EpiX Newsletter
April 2019
"The end of p-values?"
As we discussed in an earlier news article , focusing solely on p-values when performing statistical analysis can be misleading and doesn’t make best use of all the information in the data. These concepts have been further reinforced in a recent special issue in The American Statistician journal titled Statistical Inference in the 21st Century: A World Beyond p < 0.05 . Their recommendations were summarized by the editors as follows, “ We summarize our recommendations in two sentences totaling seven words: A ccept uncertainty. Be T houghtful, O pen, and M odest. Remember ATOM . ” Much of what’s proposed by the editors is fundamental to the practice of risk analysis, where the explicit modeling of uncertainty and the use of more diverse and flexible statistical distributions have been advocated for decades, so we certainly agree with their recommendations.  
 
With the availability of modern methods such as Bayesian statistics and Monte Carlo simulation , we have much more flexibility to produce results that are relevant to our audience. In our case, being a consultancy, we are typically asked to use modeling to support decisions that affect an institution’s goals, so rather than using p-values we talk about confidence in the superiority or optimality of different actionable options, rankings between them, and the magnitude and impact of those options. A hypothetical example based on our practice could inform if option A is better than option B to reach a company’s certain growth target based on an analysis of the means using historical data. Using a one-sided test (A>B) one could only say, “we reject the null hypothesis that A=B, (P<.05)”, and perhaps state that option A yielded an average $5M more revenues than option B. At this point we would be escorted out of the client’s offices as this information would be largely useless to the decision maker. If we instead use Bayesian methods, an alternative answer could be “based on historical information we are 99% confident that your revenues will increase by at least $5M if you stay with option A…but there is also a 25% chance that future revenues would be higher if you implement option B”. With this information together with the costs of each option and the risk appetite of the institution, we can incorporate a decision-analytical framework to help the institution decide what’s the optimal option. Furthermore, one can then use simulation methods to create different scenarios going forward and see how the conclusions from historical data could be affected by variables we might encounter in the future. We invite you to review a repository of freely available applied example models illustrating these principles.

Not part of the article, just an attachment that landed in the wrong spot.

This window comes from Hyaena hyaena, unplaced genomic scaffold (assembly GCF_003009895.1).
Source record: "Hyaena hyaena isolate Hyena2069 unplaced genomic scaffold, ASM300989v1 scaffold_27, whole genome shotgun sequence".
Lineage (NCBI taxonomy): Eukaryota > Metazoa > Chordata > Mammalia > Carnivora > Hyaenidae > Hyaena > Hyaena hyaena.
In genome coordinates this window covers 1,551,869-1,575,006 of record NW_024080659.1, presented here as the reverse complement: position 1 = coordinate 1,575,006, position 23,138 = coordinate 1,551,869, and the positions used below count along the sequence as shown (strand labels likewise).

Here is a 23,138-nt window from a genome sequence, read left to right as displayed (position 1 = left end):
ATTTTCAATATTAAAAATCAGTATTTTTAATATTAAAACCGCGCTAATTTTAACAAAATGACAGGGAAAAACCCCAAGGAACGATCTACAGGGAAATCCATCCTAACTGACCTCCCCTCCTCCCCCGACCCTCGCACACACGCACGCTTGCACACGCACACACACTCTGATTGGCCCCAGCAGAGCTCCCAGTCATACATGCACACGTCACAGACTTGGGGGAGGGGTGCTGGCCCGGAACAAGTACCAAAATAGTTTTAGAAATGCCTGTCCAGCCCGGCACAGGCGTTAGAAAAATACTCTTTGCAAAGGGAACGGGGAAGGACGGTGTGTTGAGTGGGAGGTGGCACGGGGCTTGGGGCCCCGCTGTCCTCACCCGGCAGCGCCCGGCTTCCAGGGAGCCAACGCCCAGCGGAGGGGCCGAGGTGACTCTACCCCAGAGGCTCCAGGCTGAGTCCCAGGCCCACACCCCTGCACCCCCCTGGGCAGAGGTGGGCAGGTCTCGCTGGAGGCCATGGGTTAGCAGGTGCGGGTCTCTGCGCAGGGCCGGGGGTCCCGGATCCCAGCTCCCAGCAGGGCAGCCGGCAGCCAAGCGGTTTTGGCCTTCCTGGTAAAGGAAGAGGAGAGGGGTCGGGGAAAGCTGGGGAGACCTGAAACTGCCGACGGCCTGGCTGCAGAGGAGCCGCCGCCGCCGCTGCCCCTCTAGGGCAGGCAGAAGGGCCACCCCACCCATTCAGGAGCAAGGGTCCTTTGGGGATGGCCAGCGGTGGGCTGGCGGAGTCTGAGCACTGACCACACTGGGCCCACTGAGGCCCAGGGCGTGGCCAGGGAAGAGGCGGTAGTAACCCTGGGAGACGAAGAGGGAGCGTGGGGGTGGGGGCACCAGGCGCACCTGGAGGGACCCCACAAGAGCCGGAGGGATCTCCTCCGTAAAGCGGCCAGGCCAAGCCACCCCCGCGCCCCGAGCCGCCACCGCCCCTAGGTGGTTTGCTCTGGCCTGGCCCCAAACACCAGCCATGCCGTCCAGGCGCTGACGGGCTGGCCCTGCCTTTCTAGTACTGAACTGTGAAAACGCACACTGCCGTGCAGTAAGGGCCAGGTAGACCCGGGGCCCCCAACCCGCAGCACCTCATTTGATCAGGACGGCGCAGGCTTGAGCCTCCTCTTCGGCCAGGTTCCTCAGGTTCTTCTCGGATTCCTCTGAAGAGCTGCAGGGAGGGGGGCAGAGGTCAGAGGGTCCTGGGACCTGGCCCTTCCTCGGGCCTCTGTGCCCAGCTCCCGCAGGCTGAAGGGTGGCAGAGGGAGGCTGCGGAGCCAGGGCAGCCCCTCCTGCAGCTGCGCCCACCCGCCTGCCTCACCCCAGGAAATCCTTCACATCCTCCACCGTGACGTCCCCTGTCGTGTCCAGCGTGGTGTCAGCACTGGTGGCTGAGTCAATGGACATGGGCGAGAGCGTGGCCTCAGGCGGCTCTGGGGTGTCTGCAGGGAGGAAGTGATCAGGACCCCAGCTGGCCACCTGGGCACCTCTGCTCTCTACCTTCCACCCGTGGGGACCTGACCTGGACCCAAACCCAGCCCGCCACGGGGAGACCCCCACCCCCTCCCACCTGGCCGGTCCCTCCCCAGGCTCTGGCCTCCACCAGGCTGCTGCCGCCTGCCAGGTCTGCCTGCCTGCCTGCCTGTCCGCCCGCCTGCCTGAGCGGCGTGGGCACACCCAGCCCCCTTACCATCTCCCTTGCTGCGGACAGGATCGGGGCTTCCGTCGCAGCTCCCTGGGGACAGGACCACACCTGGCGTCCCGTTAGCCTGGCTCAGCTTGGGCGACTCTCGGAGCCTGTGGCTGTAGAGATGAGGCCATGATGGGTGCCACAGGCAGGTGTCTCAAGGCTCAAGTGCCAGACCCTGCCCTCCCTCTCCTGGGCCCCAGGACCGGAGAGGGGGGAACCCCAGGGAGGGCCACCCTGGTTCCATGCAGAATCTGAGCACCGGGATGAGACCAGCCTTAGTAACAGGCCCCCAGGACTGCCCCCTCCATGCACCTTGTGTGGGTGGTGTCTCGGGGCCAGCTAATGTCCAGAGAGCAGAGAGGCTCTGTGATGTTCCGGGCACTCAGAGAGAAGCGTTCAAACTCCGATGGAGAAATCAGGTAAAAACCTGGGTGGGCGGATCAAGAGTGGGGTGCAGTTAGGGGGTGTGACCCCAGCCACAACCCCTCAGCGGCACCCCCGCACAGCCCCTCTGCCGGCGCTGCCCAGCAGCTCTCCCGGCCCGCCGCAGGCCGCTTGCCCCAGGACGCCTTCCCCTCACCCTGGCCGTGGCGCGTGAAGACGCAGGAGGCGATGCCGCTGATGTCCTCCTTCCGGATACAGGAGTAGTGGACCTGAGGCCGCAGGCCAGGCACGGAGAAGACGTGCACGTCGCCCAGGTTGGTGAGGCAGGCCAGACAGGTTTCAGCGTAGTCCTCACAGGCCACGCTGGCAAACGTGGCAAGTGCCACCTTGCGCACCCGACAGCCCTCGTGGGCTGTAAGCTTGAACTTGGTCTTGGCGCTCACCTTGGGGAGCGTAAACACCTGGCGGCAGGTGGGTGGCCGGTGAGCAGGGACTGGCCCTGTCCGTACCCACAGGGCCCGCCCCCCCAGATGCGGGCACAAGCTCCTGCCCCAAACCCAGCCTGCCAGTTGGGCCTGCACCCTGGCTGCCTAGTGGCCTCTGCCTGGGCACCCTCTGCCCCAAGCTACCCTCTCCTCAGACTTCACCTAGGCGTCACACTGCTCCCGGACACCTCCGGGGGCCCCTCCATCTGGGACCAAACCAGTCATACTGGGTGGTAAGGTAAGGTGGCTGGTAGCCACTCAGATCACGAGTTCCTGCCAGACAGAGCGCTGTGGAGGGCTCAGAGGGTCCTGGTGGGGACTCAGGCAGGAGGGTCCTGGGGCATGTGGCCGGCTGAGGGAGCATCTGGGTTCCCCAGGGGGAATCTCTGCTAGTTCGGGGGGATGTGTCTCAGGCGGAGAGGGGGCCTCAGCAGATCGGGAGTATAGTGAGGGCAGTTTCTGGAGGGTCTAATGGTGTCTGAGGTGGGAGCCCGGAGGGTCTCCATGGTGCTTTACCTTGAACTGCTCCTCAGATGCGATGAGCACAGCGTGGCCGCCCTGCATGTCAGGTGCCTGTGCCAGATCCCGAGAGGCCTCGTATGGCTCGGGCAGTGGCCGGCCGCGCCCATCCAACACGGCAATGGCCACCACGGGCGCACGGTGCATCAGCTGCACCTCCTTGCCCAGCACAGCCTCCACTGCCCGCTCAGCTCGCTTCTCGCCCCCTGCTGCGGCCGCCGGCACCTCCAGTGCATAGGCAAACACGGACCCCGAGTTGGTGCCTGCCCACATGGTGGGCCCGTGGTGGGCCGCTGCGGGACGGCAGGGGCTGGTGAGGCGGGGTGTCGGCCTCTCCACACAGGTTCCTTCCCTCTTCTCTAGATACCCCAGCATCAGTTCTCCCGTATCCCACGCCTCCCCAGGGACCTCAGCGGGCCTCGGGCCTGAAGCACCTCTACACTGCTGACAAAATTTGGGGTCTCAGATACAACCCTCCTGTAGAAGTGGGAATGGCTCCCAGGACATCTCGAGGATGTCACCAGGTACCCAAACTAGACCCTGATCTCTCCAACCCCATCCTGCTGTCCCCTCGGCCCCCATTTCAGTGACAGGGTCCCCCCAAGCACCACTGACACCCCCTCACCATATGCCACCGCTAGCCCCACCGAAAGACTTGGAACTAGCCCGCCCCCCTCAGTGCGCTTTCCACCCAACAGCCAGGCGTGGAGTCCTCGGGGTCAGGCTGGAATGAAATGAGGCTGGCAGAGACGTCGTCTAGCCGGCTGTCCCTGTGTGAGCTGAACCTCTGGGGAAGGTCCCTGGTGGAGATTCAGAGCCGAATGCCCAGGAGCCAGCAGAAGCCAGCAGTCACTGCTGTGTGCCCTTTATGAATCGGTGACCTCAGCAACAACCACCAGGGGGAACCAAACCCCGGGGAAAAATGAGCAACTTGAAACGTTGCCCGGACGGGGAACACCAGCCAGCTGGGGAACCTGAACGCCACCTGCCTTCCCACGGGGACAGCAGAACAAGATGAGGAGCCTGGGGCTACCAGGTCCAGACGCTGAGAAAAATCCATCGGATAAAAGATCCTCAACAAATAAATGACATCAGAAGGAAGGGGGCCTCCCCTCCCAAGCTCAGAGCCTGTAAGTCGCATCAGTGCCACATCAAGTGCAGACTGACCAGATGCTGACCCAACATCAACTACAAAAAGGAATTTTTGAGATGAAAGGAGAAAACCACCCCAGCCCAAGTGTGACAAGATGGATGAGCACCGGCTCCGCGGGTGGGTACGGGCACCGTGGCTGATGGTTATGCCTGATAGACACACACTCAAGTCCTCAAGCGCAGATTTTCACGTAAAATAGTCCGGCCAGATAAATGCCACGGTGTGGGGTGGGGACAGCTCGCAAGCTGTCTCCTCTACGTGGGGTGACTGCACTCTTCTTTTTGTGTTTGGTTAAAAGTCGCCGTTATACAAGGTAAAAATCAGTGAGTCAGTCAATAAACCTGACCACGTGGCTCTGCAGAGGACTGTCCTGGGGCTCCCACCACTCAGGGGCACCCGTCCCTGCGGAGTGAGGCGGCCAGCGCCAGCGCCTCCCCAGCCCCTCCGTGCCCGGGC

Quantitative risk assessment in food safety
EpiX Analytics had the pleasure of running a customized 10-day training workshop in Quantitative Risk Assessment in Food Safety for the risk assessment team at the Food Standards Agency in London, UK.
Taught by Dr. Francisco Zagmutt , the workshop provided participants with strong foundations in quantitative risk assessment (QRA), and introduced the latest methods in microbiological and chemical food safety QRA. During the workshop, participants worked on a variety of applied exercises and also developed quantitative risk assessment projects of their choice under the guidance of the instructor. We believe that this hands-on learning approach is key to building long-term QRA skills.

If you are interested in learning such QRA skills, there are still a few spots left in our upcoming class in Fort Collins, May 20-24, 2019. See the Course Schedule below.
EpiX Analytics team attends the SDP's DAAG 2019 Conference
Dr. Kurt Rinehart, senior consultant at EpiX Analytics, was a presenter at the Society of Decision Professionals' annual DAAG 2019 Data + Decisions conference held in Denver, CO, March 5-8.

As a participant on the Energy Panel: Leveraging data to make great decisions, Kurt spoke about some of the great opportunities and challenges of enhancing the decision making process with analyses and models based on empirical data within the oil & gas industry.

The SDP's DAAG conference provided the opportunity for members of the EpiX team to participate in workshops related to such topics as decision analysis in various fields, data science, strategy development, and project management.
Guest lectures in Decision Modeling
 and Financial Risk Management
During the spring semester, EpiX will be delivering guest lectures in the "Decision Modeling" course at the University of Colorado's Leeds School of Business. EpiX will also deliver a guest lecture in the "Financial Risk Management" course at Colorado State University's College of Business.

These lectures focus on the practical aspects and value of applying decision and risk modeling in real-world situations across a range of industries.